FC134: How to Break Records with the Right Mindset Feat. Roger Bannister

There are two sides to this, one, people need to see others do something before they put themselves in the light of possibility, before they know it’s possible. Only when they see it’s possible for others, then they start doing it.

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I know, I’ve been leaving you listeners high and dry for over a month now. If you’ve been pouring over the pep talk episodes in November and December 2015, hope they have been beneficial for you as an added boost to your training session.

How to Break Records with the Right Mindset Feat. Roger Bannister

How to Break Records with the Right Mindset Feat. Roger Bannister

If you haven’t already know, the mind can trick you into thinking anything.

I just got off a chat with an athlete trainee of mine. It was quite an intensive half an hour of coaching today, but we got off to a good start and managed to pin point the necessary areas that made her feel stuck for a long time. At certain point during this chat, I couldn’t help but started to reflect upon my own experience for many years as an athlete when I used to chase my own crazy goals and dream of larger than life things to achieve.

Anyway, this trainee is now training for an ultra marathon that will be held in May this year, and her goal is to run under 6 hours in 60km. For whatever reason, it doesn’t matter here. But problem for her getting a bit stuck is, she has an injury in her heel. I won’t get into too much detail in the injury as some of you listeners out there may not be runners.

Truth is, long distance running tends to injure many runners, due to many reasons, the common ones being the impact of every step you take, not doing proper warmups before the runs or cool downs after the runs. Could be the shoes or just not well conditioned enough and so on.

With facts like that, many experienced runners have since been advising this trainee of mine to think twice about going for the ultra marathon. She managed to go under 4 hours in a recent marathon of 42km, so she is now aiming to stretch her distance. But she isn’t fully confident she could manage that because of her injury. She didn’t want her body to deteriorate with her knowledge of how running can affect the body in a negative way.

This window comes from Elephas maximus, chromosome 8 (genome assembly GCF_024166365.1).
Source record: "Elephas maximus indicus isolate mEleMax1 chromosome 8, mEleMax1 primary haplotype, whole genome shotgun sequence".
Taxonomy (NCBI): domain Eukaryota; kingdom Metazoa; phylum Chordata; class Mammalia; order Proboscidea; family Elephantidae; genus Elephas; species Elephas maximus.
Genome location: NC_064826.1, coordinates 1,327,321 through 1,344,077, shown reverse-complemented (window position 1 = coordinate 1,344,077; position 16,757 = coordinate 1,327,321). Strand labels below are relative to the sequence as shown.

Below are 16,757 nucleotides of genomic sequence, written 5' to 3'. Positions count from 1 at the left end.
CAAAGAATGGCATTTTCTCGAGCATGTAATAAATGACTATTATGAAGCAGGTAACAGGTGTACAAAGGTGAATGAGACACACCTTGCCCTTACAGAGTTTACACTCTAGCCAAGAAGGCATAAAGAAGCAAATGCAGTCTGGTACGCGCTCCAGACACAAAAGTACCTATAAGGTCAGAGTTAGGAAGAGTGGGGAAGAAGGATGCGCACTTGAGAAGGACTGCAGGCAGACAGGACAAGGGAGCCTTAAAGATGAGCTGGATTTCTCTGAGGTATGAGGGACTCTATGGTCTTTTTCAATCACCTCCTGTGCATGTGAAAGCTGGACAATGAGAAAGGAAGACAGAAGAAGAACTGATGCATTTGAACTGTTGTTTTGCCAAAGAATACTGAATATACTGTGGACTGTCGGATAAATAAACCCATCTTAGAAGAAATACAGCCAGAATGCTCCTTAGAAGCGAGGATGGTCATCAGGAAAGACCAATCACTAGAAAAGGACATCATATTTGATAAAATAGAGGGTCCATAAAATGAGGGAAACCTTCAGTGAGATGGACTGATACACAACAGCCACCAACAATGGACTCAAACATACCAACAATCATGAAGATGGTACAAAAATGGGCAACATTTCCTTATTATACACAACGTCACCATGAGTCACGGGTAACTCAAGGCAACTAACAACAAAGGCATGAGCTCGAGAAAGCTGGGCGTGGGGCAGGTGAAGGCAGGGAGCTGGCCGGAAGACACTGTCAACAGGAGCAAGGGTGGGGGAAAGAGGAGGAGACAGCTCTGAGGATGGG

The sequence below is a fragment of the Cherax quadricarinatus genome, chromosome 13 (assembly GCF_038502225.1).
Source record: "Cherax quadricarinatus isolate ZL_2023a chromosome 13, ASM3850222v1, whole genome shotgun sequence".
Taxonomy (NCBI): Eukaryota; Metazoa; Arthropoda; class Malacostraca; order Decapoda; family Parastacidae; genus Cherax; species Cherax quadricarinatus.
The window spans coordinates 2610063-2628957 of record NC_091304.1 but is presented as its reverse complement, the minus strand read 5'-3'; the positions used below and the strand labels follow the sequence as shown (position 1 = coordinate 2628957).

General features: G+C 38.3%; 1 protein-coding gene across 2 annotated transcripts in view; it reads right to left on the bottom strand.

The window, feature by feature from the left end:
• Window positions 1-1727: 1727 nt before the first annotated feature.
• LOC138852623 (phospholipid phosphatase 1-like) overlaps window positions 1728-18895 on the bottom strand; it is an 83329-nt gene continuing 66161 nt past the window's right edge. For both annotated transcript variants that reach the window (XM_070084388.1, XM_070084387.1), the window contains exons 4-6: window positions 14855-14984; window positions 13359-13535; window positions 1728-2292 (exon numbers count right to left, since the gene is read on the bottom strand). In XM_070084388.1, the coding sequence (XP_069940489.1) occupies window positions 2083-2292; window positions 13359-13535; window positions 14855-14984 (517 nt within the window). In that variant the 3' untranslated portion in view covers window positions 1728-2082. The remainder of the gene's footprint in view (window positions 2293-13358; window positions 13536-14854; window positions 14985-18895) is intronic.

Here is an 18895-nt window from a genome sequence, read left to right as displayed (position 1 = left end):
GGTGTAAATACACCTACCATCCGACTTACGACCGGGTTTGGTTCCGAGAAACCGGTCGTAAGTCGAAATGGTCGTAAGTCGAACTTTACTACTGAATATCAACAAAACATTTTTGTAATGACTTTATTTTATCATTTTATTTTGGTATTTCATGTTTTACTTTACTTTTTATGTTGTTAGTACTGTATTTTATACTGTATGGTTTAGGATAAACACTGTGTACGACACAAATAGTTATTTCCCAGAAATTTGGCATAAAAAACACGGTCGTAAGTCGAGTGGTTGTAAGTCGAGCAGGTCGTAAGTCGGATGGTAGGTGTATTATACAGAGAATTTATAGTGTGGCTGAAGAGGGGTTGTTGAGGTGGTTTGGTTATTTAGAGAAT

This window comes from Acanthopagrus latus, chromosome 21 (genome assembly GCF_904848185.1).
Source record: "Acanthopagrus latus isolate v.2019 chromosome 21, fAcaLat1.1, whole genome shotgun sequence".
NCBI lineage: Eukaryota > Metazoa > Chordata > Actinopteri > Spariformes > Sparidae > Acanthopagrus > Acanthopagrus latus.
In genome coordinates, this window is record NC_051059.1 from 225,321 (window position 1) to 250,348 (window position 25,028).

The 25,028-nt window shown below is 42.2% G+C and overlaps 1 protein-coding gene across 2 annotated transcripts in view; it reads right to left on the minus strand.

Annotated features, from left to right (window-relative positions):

It’s understandable, because as much as you can take precaution or apply ways to treat your injuries, at the back of your mind, you can’t help but keep telling yourself to stay safe or be wary of your actions so as to not aggravate your already injured situation.

You may not be suffering from the same condition, but maybe you are also in a similar predicament. I know it can be frustrating. Maybe you just went for a surgery to fix a tendon or you suffer immense pain from doing something you always do during training. Seems like nobody can help you. What should you do then?

Before we get to this, let’s back up a little bit.

Mindset of Believing in Yourself

After many years of being in a competitive team sport, as both a coach and athlete, I see so many kids, I mean they are adults, but because they are much younger than me, so I termed them as kids. Anyway, these athletes have so much in them, somehow they just cannot see it.

The trick is this, there’s a difference between knowing you can do it and get into action versus you aiming to achieve something and doing it to see and test if you can do it.

There are two sides to this, one, people need to see others do something before they put themselves in the light of possibility, before they know it’s possible. Only when they see it’s possible for others, then they start doing it.

On the flip side, people are able to create a vision or just some form of certainty that they can do something that nobody has ever done before, way way before anyone has ever done it and way before they themselves have accomplished it.

In this session we are going to discuss the topic of “believing in yourself mindset”.

I really believe in the psychology when it comes to training and competing in sports, in fact, in every little thing you do. Just that most times you are not that conscious about it. But face it, your mind is part of your body and it’s nature at work.

Mindsets are the key to understanding how to USE what you learn.
If you don’t have the correct mindset, you will not be able to use the techniques you learn effectively.